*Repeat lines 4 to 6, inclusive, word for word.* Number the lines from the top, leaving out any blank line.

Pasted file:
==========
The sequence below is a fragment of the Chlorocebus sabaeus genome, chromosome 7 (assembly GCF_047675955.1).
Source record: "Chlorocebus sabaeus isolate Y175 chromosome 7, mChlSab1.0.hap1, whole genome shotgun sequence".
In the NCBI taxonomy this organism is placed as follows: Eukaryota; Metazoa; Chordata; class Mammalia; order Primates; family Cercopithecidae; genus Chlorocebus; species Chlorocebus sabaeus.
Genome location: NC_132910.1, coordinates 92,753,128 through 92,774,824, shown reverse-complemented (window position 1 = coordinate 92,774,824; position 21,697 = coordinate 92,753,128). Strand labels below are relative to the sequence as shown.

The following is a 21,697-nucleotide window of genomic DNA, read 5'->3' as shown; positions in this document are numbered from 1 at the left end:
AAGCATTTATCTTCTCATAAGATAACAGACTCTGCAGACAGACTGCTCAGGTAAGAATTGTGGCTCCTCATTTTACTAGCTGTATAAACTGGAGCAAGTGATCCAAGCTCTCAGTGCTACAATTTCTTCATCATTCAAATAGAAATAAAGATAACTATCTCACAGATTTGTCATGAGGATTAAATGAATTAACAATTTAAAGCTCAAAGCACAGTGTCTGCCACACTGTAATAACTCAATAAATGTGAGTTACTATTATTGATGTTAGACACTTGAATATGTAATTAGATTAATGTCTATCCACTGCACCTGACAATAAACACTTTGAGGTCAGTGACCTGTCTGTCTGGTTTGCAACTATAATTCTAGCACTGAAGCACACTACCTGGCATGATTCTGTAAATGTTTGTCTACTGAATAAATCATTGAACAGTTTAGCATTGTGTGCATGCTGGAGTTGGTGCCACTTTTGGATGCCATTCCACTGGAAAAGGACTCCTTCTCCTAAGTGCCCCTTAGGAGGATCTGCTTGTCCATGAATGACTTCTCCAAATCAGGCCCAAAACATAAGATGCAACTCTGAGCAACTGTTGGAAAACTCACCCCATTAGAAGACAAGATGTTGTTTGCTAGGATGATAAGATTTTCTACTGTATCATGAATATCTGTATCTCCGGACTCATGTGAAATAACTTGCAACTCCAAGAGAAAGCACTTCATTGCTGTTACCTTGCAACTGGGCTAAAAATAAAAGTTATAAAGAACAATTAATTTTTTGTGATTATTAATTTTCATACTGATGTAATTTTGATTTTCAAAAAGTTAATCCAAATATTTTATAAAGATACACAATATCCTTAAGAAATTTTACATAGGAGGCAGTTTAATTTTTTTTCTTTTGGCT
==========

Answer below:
Genome location: NC_132910.1, coordinates 92,753,128 through 92,774,824, shown reverse-complemented (window position 1 = coordinate 92,774,824; position 21,697 = coordinate 92,753,128). Strand labels below are relative to the sequence as shown.

The following is a 21,697-nucleotide window of genomic DNA, read 5'->3' as shown; positions in this document are numbered from 1 at the left end:
AAGCATTTATCTTCTCATAAGATAACAGACTCTGCAGACAGACTGCTCAGGTAAGAATTGTGGCTCCTCATTTTACTAGCTGTATAAACTGGAGCAAGTGATCCAAGCTCTCAGTGCTACAATTTCTTCATCATTCAAATAGAAATAAAGATAACTATCTCACAGATTTGTCATGAGGATTAAATGAATTAACAATTTAAAGCTCAAAGCACAGTGTCTGCCACACTGTAATAACTCAATAAATGTGAGTTACTATTATTGATGTTAGACACTTGAATATGTAATTAGATTAATGTCTATCCACTGCACCTGACAATAAACACTTTGAGGTCAGTGACCTGTCTGTCTGGTTTGCAACTATAATTCTAGCACTGAAGCACACTACCTGGCATGATTCTGTAAATGTTTGTCTACTGAATAAATCATTGAACAGTTTAGCATTGTGTGCATGCTGGAGTTGGTGCCACTTTTGGATGCCATTCCACTGGAAAAGGACTCCTTCTCCTAAGTGCCCCTTAGGAGGATCTGCTTGTCCATGAATGACTTCTCCAAATCAGGCCCAAAACATAAGATGCAACTCTGAGCAACTGTTGGAAAACTCACCCCATTAGAAGACAAGATGTTGTTTGCTAGGATGATAAGATTTTCTACTGTATCATGAATATCTGTATCTCCGGACTCATGTGAAATAACTTGCAACTCCAAGAGAAAGCACTTCATTGCTGTTACCTTGCAACTGGGCTAAAAATAAAAGTTATAAAGAACAATTAATTTTTTGTGATTATTAATTTTCATACTGATGTAATTTTGATTTTCAAAAAGTTAATCCAAATATTTTATAAAGATACACAATATCCTTAAGAAATTTTACATAGGAGGCAGTTTAATTTTTTTTCTTTTGGCT